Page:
In its 2021 Investment Climate Statements, the State Department noted the country offers political stability and public safety, as well as world-class infrastructure and a highly skilled workforce to foreign investors.
“Studies by the Korea International Trade Association, however, have shown that the ROK underperforms in attracting FDI (foreign direct investment) relative to the size and sophistication of its economy due to a complicated, opaque, and country-specific regulatory framework,” said the report. ROK stands for the Republic of Korea, South Korea’s official name.
The annual report analyzes the business environment of some 170 countries throughout the globe to provide the latest information to US businesses and investors.
“A more benign regulatory environment will be crucial to foster innovations such as fifth generation (5G) mobile communications that enable smart manufacturing, autonomous vehicles, cloud computing, and the Internet of Things -– technologies that could fail to mature under restrictive regulations that do not align with global standards,” the report said of South Korea.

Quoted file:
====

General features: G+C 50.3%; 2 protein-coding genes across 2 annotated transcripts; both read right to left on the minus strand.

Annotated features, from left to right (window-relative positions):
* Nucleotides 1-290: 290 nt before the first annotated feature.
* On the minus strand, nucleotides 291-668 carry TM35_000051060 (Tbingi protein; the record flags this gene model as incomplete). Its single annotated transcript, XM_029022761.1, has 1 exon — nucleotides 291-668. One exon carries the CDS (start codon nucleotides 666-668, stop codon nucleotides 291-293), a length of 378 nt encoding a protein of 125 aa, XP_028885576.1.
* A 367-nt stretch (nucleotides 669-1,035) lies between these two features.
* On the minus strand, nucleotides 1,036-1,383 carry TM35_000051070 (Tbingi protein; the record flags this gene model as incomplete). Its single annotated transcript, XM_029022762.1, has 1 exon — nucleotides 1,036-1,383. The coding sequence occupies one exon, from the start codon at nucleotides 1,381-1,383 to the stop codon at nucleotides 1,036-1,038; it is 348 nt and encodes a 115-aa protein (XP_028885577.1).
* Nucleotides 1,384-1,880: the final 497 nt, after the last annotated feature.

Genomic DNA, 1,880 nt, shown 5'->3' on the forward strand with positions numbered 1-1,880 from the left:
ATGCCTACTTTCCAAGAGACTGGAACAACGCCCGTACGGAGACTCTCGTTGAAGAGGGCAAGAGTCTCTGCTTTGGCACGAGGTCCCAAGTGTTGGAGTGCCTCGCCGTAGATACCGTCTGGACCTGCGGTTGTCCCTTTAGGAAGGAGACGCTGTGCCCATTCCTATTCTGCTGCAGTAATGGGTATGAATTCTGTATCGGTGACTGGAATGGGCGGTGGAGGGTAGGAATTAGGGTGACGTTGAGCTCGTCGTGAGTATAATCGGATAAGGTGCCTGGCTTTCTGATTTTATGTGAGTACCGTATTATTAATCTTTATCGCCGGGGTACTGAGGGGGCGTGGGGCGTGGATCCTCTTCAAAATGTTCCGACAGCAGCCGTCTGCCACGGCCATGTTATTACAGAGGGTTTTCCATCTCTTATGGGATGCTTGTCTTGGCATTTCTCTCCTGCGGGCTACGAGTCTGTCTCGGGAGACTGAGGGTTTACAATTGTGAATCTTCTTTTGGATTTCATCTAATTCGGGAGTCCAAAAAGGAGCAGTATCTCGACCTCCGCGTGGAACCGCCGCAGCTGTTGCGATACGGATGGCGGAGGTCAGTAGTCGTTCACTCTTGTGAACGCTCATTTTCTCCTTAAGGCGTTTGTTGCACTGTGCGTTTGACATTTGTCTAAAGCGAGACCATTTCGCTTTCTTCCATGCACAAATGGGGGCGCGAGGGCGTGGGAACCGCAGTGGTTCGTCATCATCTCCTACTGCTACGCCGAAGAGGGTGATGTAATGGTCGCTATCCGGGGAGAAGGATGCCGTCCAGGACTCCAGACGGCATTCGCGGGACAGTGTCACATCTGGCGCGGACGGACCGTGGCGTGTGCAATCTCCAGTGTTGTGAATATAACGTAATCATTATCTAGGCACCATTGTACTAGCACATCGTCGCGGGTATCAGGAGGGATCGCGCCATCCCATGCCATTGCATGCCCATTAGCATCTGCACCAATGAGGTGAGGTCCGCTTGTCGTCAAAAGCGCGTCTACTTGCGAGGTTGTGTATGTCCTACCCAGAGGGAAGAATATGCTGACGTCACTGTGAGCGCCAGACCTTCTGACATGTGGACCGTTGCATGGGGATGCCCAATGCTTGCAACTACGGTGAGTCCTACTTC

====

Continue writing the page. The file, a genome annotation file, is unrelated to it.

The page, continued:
The report notes Seoul has taken various steps over the past decade to address regulatory issues, “notably with the establishment of a Foreign Investment Ombudsman to address the concerns of foreign investors.”
It also notes the revised Korea-US Free Trade Agreement, which went into effect at the start of 2019, further helps secure US investors’ broad access to the South Korean market.
“With a few exceptions, US investors are treated the same as ROK investors in the establishment, acquisition, and operation of investments in the ROK,” said the report.
The report also points out what it calls South Korea’s “exemplary” response to the COVID-19 pandemic, which apparently helps provide a more stable environment for businesses, as well as foreign investment.
“It has been science-driven, with the Korea Disease Control and Prevention Agency leading from day one,” says the report. “Largely due to successful handling of COVID-19, including through sound fiscal and monetary responses, the ROK was able to manage the pandemic without shutting down the economy, and GDP dropped a mere one percent in 2020.” (Yonhap)